This guest post from Phillipa Holland at Fellows and Associates explores the issues faced by smaller organisations trying to implement diversity and inclusion policies. Phillipa reflects on both the advantages and the disadvantages of a smaller, more tightly-knit team, and on the role of allies in ensuring that all team members feel included and supported.

Fellows and Associates are a recruitment firm who focus on finding intellectual property jobs predominantly for patent attorneys, trade mark attorneys, IP lawyers and other intellectual property professionals. They are keen supporters of IP Inclusive, and signatories to our EDI Charter.

Phillipa writes:

Are the challenges of diversity and inclusion more or less pronounced in a smaller organisation?

No matter the size of the business, the importance of diversity and inclusion should be a consideration for all employers. This may be addressed on a macro scale for a large multi-office international business or by a simple policy covering the needs of a small company with one office (or somewhere in-between). It might be reasonable to assume that formulating and policing a simple policy is significantly more straightforward than managing a complex strategy, but is this necessarily the case? Could there be a danger that a smaller business has challenges of its own in respect to diversity that a larger corporation could more easily avoid?

Employers may well struggle to cover all the bases when it comes to building a more diverse work force when recruiting for a small organisation. Statistically it could be less likely that a high proportion of appropriate candidates will come from a variety of communities, for example BAME and LGBT+, when the hiring pool is much more concentrated. Of course, the outcome of this comes around by no fault of the employer but it could impact ongoing recruitment as candidates may be hesitant to join in the future if they cannot identify with other members of the team. There’s also a danger of the business neglecting to implement appropriate policies if there is no call for it from the current workforce. This is potentially an argument for encouraging allies across each and every organisation in the industry, who are able to champion diversity and be an advocate for change on behalf of all businesses, including those that are not particularly diverse perhaps due to their size for the reasons mentioned in this piece.

Concerns may not be voiced within a smaller organisation if it is perhaps seen as ‘rocking the boat’ and individuals may not feel they are able to raise their grievances when working in a close-knit team alongside those who are causing the friction. The benefit of a larger group may be that those who wish to speak out feel that they are protected/can blend in with other members of the team (and there is likely to be a wider range of opinions). However, in many small businesses close working relationships are fostered. These relationships can result in an opportunity for a much more open culture and an environment where conversations surrounding issues and potential conflict are encouraged, allowing an ongoing dialogue and concerns to be addressed if and when they occur.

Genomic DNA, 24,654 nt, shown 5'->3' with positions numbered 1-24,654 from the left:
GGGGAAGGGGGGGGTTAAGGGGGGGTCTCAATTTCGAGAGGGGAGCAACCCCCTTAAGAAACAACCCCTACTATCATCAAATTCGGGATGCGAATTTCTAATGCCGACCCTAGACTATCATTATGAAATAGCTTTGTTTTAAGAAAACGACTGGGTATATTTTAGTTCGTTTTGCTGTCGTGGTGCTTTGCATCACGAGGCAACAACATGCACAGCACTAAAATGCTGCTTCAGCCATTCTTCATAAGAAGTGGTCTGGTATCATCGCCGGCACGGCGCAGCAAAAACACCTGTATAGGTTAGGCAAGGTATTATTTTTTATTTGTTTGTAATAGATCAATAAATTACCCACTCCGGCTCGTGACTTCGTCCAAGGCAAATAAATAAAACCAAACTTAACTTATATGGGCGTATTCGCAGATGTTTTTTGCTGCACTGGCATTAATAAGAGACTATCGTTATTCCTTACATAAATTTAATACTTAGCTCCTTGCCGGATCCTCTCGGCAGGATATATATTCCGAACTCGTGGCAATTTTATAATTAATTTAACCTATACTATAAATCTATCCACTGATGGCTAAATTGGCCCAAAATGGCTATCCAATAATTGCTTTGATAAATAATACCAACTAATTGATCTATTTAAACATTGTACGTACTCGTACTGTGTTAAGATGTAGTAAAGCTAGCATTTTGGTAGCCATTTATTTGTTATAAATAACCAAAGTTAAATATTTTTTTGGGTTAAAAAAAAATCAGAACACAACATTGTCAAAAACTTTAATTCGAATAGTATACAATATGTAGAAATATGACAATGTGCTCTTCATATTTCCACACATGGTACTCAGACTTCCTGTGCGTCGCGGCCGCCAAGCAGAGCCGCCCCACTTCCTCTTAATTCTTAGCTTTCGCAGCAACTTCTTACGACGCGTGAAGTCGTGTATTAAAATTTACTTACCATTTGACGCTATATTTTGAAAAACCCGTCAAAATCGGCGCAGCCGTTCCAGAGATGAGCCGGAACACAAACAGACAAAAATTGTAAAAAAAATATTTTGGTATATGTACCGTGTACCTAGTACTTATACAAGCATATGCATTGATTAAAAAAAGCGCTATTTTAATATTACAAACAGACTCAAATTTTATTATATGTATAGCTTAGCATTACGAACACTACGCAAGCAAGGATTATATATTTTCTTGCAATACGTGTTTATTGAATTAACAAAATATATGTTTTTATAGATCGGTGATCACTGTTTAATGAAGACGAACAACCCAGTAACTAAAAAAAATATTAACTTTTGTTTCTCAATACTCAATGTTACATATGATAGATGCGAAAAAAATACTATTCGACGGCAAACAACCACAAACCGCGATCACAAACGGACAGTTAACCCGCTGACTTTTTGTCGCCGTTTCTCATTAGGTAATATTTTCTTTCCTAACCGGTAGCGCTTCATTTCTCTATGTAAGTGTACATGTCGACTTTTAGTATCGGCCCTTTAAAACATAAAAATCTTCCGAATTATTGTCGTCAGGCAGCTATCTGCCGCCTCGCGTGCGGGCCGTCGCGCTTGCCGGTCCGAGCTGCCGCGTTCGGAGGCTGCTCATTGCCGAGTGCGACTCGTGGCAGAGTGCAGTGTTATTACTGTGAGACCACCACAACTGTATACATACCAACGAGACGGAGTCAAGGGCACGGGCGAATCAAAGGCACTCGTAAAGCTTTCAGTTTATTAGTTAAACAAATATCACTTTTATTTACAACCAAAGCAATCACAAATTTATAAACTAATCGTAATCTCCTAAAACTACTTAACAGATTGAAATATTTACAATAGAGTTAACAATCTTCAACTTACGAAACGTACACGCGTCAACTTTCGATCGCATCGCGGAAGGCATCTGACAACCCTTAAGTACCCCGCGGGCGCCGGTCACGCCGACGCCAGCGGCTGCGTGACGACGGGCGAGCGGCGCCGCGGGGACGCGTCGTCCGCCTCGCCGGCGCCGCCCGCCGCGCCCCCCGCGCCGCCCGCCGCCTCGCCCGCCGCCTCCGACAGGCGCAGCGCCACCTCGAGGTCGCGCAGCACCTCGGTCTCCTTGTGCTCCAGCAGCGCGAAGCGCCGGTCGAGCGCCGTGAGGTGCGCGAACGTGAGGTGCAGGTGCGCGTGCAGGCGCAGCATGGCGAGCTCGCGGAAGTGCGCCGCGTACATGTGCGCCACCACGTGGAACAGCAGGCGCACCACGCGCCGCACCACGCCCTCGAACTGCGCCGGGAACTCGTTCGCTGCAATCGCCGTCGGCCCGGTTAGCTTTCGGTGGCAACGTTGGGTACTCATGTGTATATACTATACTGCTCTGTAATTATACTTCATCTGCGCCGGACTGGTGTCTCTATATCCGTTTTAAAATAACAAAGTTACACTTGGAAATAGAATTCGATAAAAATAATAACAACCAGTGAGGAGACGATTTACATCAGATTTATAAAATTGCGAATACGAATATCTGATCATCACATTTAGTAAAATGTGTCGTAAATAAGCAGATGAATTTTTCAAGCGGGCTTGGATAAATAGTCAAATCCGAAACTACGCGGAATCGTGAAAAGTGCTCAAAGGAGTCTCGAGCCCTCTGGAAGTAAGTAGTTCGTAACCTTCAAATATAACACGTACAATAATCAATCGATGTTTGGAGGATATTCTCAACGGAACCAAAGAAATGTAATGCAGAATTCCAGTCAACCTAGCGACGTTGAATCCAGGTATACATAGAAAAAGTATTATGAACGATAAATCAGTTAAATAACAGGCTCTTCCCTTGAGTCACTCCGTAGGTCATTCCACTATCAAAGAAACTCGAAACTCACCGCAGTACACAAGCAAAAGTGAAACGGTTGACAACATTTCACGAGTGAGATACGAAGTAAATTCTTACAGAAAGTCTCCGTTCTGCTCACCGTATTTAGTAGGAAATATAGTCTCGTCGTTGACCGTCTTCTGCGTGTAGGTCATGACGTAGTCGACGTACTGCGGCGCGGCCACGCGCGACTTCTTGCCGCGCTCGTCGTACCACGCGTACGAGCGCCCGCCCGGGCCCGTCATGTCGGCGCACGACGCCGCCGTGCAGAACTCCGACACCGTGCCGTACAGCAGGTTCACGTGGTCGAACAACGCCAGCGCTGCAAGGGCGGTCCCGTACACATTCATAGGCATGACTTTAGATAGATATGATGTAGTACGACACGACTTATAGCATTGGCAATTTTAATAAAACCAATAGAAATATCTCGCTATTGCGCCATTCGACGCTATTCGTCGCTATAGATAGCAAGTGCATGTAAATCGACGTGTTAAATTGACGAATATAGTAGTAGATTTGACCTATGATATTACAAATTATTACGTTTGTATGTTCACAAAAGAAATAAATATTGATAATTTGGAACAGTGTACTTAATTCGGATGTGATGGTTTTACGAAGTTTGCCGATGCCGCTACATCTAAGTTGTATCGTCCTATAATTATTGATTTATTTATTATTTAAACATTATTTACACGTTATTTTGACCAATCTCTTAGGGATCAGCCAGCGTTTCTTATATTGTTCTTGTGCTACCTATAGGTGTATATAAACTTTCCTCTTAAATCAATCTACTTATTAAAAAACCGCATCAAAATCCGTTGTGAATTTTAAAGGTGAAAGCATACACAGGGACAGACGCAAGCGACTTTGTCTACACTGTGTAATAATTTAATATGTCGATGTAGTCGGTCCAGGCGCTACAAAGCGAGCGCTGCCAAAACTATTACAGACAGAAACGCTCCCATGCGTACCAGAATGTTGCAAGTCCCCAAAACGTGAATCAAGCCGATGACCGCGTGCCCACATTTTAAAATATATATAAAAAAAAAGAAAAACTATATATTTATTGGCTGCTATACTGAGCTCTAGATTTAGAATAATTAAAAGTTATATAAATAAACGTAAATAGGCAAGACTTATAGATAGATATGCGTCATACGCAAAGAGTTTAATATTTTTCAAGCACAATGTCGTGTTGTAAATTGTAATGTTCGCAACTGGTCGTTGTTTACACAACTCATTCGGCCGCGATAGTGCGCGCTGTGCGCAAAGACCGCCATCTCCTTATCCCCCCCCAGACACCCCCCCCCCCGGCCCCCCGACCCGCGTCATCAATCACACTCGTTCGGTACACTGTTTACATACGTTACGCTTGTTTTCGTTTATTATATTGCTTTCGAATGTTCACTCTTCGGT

In a business where those in the position of power have strong views there is a danger of these being disseminated down the ranks in all types of organisations, but in a smaller business, where there is less of a structured hierarchy and where such views may not be challenged as easily, these can be a lot more pronounced. One single voice may unintentionally (or even intentionally) colour the working ethos of the business with their own individual bias, as opposed to the collective voice of a larger management structure with multiple views and perspectives.

Friendships can naturally form between members of a team who work together and share similar interests. In a larger office environment with multiple teams working together and where there is more opportunity for ‘after work’ social activities and communities, it can be easier for individuals to find where they fit. However, in a smaller office with only a few team members this can be much harder and the few who perhaps do not share similar interests with the many can quickly feel singled out. On the other hand, if all members of a smaller team are able to form close social ties then the resulting environment could be incredibly inclusive.

It may be that a smaller business does not have the budget or resources needed in order to implement strategies for tackling issues, but it could be argued that it does not take a lot to be able to offer the support needed. Again, the importance of allies may be crucial here, where individuals who are passionate about representing their own/other communities may have more influence in a smaller environment where they do not need to shout as loud to be heard and jump through the many hoops in place at a larger organisation. Or, failing that, small companies could sign up to collective arrangements where allies outside of the organisation but within their industry sector could have an influence on their own diversity policies.

All in all, as long as there is an acknowledgement in all businesses that diversity and inclusion are very real and important topics that need to be considered, and there are allies in place to keep the thought processes in check, then I believe it doesn’t really matter what the size of the business is, but the individuals that make up its workforce – whether it be 10 or 1,000.


Page published on 11th March 2019
Page last modified on 21st March 2019
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